Machu Picchu, Peru – It’s not surprising that Machu Picchu is stunning, awesome, amazing, and any other sort of descriptor of that sort you might come up with. We did a pretty straightforward tour. That meant not being there at seven in the morning to climb to the top of Wayna Picchu, the sacred mountain – limited access by arrangement anyway – a maximum of 400 people a day, and only allowed to start up the mountain between 7 a.m. and 1 p.m. No, we took the train from Cuzco… which is a fascinating experience in itself – I had never thought about how a train might go up and over steep mountains – I guess I’d sort of pictured the Little Engine that Could puffing away straight up and over. Nope. The train heads up a track for somewhere around a kilometer – sort of cross the mountain and slightly up. Then, the track switches, the train reverses, and goes up another length of the track… essentially zig-zagging it’s way up the mountain a bit at a time. What’s more interesting is there’s only one engine – so about half the time, the train’s actually running in reverse and the engineer can’t see where he’s going – a conductor stands at the back of the train to watch for any problems. Once we reached the top of the mountain around Cuzco after nearly an hour of zig-zagging, we headed out on a winding, serpentine road (I kept hearing Peter Falk’s voice yelling “Serpentine, Shel! Serpentine!” – if you don’t know, I leave it to you to find out) for about another four hours.
I got to find out that Machu Picchu wasn’t what I thought it was. It’s not the former capital city of the Incan Empire – that’s Cuzco. It’s not the “final stand” of the Incas – that’s a mountaintop city miles away and hidden up in the hills, called Vilcabamba. It’s not the spot where the annual sun god festival is held – as mentioned in an earlier post, that’s Sacsayhuaman, right outside the city of Cuzco. It’s not even the main mystical spot for folks into that sort of thing – there are several, depending on what they’re up to in particular.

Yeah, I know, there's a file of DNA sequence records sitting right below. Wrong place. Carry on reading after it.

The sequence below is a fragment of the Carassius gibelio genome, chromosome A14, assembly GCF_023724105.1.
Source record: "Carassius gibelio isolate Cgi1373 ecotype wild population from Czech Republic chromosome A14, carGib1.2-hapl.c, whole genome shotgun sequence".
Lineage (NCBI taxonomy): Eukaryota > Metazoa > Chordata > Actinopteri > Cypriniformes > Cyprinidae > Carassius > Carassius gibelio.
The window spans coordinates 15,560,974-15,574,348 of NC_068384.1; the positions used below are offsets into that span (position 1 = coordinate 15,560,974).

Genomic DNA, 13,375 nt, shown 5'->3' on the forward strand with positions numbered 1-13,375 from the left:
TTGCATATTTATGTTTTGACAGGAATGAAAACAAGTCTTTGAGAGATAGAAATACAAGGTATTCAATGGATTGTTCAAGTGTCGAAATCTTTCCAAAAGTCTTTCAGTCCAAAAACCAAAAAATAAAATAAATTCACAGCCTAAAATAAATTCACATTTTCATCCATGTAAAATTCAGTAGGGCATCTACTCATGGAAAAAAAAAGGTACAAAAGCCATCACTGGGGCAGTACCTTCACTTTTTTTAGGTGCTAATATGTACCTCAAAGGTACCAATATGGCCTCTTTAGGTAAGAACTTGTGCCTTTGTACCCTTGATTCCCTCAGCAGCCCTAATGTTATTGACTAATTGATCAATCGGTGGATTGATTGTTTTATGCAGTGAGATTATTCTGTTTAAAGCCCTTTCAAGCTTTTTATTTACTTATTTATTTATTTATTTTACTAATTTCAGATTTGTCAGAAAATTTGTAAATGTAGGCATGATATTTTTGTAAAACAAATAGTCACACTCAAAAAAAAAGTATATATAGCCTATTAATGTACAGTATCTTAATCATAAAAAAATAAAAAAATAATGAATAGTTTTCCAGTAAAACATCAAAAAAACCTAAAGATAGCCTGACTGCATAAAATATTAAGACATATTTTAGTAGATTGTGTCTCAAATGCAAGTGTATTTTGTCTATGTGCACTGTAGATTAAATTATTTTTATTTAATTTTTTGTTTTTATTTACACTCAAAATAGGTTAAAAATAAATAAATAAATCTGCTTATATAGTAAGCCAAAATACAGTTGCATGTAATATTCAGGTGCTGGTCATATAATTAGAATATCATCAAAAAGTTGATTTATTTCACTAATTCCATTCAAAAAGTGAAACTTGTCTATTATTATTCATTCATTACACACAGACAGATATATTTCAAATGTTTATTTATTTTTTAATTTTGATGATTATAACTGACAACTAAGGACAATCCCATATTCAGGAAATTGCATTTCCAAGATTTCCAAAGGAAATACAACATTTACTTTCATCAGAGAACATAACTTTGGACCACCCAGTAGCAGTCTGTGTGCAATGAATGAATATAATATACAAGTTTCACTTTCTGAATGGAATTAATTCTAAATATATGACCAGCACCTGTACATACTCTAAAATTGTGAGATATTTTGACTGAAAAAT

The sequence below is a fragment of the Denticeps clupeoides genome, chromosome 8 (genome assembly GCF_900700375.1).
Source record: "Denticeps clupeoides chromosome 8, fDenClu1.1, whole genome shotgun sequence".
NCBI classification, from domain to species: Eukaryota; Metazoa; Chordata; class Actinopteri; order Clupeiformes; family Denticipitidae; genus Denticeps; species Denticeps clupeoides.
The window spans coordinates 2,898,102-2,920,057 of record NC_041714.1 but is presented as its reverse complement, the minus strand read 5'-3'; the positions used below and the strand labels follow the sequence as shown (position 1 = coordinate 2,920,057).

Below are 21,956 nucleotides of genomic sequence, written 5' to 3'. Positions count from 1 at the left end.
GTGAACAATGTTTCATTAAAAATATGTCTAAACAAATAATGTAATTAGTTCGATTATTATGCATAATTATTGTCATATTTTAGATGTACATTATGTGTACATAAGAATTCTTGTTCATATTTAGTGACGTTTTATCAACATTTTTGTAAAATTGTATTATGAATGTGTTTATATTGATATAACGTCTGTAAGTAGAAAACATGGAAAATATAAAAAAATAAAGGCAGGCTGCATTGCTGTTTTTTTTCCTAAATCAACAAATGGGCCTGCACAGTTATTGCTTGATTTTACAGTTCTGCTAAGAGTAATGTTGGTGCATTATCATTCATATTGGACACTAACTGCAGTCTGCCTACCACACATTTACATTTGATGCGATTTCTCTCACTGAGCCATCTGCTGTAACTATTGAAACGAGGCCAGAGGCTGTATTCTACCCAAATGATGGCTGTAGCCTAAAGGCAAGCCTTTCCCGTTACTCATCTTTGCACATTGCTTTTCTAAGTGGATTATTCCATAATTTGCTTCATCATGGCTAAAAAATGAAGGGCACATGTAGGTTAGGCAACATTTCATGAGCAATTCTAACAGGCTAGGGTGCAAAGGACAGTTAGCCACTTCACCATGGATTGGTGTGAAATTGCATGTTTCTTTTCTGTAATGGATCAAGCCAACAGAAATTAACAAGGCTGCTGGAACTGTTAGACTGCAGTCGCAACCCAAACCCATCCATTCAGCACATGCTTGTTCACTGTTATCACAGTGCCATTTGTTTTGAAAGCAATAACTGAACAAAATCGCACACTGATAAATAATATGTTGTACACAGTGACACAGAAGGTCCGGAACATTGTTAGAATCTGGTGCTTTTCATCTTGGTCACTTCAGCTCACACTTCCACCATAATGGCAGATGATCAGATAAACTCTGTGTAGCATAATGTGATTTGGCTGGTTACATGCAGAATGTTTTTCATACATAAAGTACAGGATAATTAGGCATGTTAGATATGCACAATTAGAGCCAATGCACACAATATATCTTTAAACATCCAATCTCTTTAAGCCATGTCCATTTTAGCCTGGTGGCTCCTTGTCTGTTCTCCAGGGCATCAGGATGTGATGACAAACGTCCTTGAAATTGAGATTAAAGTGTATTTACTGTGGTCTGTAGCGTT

Here’s the problem with Machu Picchu. It’s not the place itself. It’s the setup. It’s touristy. No, really. Really Touristy. They get more than 2,000 visitors a day, packed into buses 30 at a time that rocket up the hill from the town of Aguas Calientes below. The bus drivers make Buenos Aires’ bus drivers look like amateurs. These guys go up hairpin curves, right up the mountain, as fast as they can. Roughly every minute or so they have to slam on their brakes as a bus coming in the other direction suddenly appears, and both skid to stops, often no more than a few feet apart. Did I mention the road is one lane? Yup. But every 100 meters or so, there’s a slightly wider point, and whoever’s closer to one, or whoever feels like backing up, backs up along those same hairpin curves to a wider point so they can pass. It’s completely nerve-wracking. Meanwhile, there are native children in costume running around on the roads, and up and down the hiking paths and stairs (this is part of the Inca Trail after all)… in fact, there’s a group of children who take turns racing each bus to the bottom of the hill – the same kid will keep appearing on the side of the road as you pass (they run down the steps at full speed) – they, and the drivers, have it all timed out of course, it’s part of the show… for requested tips at the bottom.
Entering Machu Picchu itself is an exercise in patience. There’s paperwork to complete, and of course, it’s not cheap (121 soles for foreigners, or about $40) by local standards – after paying for both the train and the bus – figure on about $130-140 in total. There’s a line to stand in and get cleared to enter. Then you group up with your guide (assuming you’re with one). Then you start climbing. And climbing. You’re also vying for space along pathways with other tour groups. The Babel of languages is constant, and every guide seems to have their own preferred spots to head to. Our guide met up with another guide, and between them they decided not to each do their tours in both Spanish and English, instead, splitting up the groups into one of each… which unfortunately meant that since there were only five people who didn’t speak Spanish, the guide we went with ended up with more than fifty people in his group while the better of the two English speaking guides headed off with his five. If Henry spoke more English, we’d have gone with him. So our group just added to the congestion as we went. Overall, it was still an amazing experience, but one marred by the huge numbers of people everywhere (before someone notes that several of my photos seem to show virtually no people, the main temples on Machu Picchu are closed to the public, you can look, but only from afar).
I’ll leave the rest to the pictures – it’s probably nearly impossible to take any photos that haven’t been taken before of this city, but so be it…